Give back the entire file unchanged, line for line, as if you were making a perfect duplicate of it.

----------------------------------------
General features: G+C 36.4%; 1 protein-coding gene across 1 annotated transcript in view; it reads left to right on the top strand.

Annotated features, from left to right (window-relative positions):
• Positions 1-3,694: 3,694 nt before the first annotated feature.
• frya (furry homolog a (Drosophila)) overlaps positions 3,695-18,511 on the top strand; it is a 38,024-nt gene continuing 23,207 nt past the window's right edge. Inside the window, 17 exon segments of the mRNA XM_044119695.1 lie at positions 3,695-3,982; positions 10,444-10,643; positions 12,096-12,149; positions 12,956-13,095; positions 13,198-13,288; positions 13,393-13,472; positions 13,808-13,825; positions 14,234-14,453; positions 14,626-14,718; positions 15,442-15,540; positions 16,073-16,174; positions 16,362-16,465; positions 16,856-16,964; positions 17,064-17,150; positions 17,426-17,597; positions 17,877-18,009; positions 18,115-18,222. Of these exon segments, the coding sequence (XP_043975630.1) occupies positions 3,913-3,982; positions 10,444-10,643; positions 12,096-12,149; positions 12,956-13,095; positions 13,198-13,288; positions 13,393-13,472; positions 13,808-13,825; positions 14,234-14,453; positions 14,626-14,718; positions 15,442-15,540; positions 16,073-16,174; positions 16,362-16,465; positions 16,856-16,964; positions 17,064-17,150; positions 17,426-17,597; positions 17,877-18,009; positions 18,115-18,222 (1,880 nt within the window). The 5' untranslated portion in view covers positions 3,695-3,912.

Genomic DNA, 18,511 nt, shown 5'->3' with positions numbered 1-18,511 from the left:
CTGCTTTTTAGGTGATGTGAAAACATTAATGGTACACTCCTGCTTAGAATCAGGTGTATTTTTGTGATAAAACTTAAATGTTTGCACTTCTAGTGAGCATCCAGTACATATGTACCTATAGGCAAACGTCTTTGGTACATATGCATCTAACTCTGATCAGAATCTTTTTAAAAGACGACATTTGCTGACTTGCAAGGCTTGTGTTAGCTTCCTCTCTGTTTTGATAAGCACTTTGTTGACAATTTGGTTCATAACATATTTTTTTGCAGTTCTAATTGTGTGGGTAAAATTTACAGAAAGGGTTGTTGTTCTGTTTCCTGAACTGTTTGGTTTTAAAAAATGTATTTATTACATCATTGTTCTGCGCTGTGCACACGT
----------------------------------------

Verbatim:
General features: G+C 36.4%; 1 protein-coding gene across 1 annotated transcript in view; it reads left to right on the top strand.

Annotated features, from left to right (window-relative positions):
• Positions 1-3,694: 3,694 nt before the first annotated feature.
• frya (furry homolog a (Drosophila)) overlaps positions 3,695-18,511 on the top strand; it is a 38,024-nt gene continuing 23,207 nt past the window's right edge. Inside the window, 17 exon segments of the mRNA XM_044119695.1 lie at positions 3,695-3,982; positions 10,444-10,643; positions 12,096-12,149; positions 12,956-13,095; positions 13,198-13,288; positions 13,393-13,472; positions 13,808-13,825; positions 14,234-14,453; positions 14,626-14,718; positions 15,442-15,540; positions 16,073-16,174; positions 16,362-16,465; positions 16,856-16,964; positions 17,064-17,150; positions 17,426-17,597; positions 17,877-18,009; positions 18,115-18,222. Of these exon segments, the coding sequence (XP_043975630.1) occupies positions 3,913-3,982; positions 10,444-10,643; positions 12,096-12,149; positions 12,956-13,095; positions 13,198-13,288; positions 13,393-13,472; positions 13,808-13,825; positions 14,234-14,453; positions 14,626-14,718; positions 15,442-15,540; positions 16,073-16,174; positions 16,362-16,465; positions 16,856-16,964; positions 17,064-17,150; positions 17,426-17,597; positions 17,877-18,009; positions 18,115-18,222 (1,880 nt within the window). The 5' untranslated portion in view covers positions 3,695-3,912.

Genomic DNA, 18,511 nt, shown 5'->3' with positions numbered 1-18,511 from the left:
CTGCTTTTTAGGTGATGTGAAAACATTAATGGTACACTCCTGCTTAGAATCAGGTGTATTTTTGTGATAAAACTTAAATGTTTGCACTTCTAGTGAGCATCCAGTACATATGTACCTATAGGCAAACGTCTTTGGTACATATGCATCTAACTCTGATCAGAATCTTTTTAAAAGACGACATTTGCTGACTTGCAAGGCTTGTGTTAGCTTCCTCTCTGTTTTGATAAGCACTTTGTTGACAATTTGGTTCATAACATATTTTTTTGCAGTTCTAATTGTGTGGGTAAAATTTACAGAAAGGGTTGTTGTTCTGTTTCCTGAACTGTTTGGTTTTAAAAAATGTATTTATTACATCATTGTTCTGCGCTGTGCACACGT